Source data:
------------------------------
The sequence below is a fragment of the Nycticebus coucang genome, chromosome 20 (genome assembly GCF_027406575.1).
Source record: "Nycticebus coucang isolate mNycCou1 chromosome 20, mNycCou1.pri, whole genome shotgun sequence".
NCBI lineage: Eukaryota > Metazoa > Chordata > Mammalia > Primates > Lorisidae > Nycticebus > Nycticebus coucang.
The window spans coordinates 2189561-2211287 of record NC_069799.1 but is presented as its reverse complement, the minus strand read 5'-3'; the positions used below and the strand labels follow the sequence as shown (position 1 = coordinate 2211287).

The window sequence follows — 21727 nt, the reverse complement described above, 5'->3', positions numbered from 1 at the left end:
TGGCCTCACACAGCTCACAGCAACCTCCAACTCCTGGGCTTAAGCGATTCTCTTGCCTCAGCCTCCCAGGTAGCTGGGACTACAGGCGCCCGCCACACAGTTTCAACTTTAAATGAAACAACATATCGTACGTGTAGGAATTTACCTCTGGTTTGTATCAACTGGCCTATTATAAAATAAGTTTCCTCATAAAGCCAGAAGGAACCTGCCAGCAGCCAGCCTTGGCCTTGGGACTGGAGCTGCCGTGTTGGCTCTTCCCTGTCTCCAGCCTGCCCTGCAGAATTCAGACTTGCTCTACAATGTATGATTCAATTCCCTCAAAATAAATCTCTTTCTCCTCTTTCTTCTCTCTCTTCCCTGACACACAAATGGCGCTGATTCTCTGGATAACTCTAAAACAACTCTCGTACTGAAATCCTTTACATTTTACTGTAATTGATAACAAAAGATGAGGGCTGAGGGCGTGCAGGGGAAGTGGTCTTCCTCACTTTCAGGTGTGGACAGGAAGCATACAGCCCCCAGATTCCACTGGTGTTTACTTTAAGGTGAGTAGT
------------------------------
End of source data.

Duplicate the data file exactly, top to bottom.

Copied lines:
The sequence below is a fragment of the Nycticebus coucang genome, chromosome 20 (genome assembly GCF_027406575.1).
Source record: "Nycticebus coucang isolate mNycCou1 chromosome 20, mNycCou1.pri, whole genome shotgun sequence".
NCBI lineage: Eukaryota > Metazoa > Chordata > Mammalia > Primates > Lorisidae > Nycticebus > Nycticebus coucang.
The window spans coordinates 2189561-2211287 of record NC_069799.1 but is presented as its reverse complement, the minus strand read 5'-3'; the positions used below and the strand labels follow the sequence as shown (position 1 = coordinate 2211287).

The window sequence follows — 21727 nt, the reverse complement described above, 5'->3', positions numbered from 1 at the left end:
TGGCCTCACACAGCTCACAGCAACCTCCAACTCCTGGGCTTAAGCGATTCTCTTGCCTCAGCCTCCCAGGTAGCTGGGACTACAGGCGCCCGCCACACAGTTTCAACTTTAAATGAAACAACATATCGTACGTGTAGGAATTTACCTCTGGTTTGTATCAACTGGCCTATTATAAAATAAGTTTCCTCATAAAGCCAGAAGGAACCTGCCAGCAGCCAGCCTTGGCCTTGGGACTGGAGCTGCCGTGTTGGCTCTTCCCTGTCTCCAGCCTGCCCTGCAGAATTCAGACTTGCTCTACAATGTATGATTCAATTCCCTCAAAATAAATCTCTTTCTCCTCTTTCTTCTCTCTCTTCCCTGACACACAAATGGCGCTGATTCTCTGGATAACTCTAAAACAACTCTCGTACTGAAATCCTTTACATTTTACTGTAATTGATAACAAAAGATGAGGGCTGAGGGCGTGCAGGGGAAGTGGTCTTCCTCACTTTCAGGTGTGGACAGGAAGCATACAGCCCCCAGATTCCACTGGTGTTTACTTTAAGGTGAGTAGT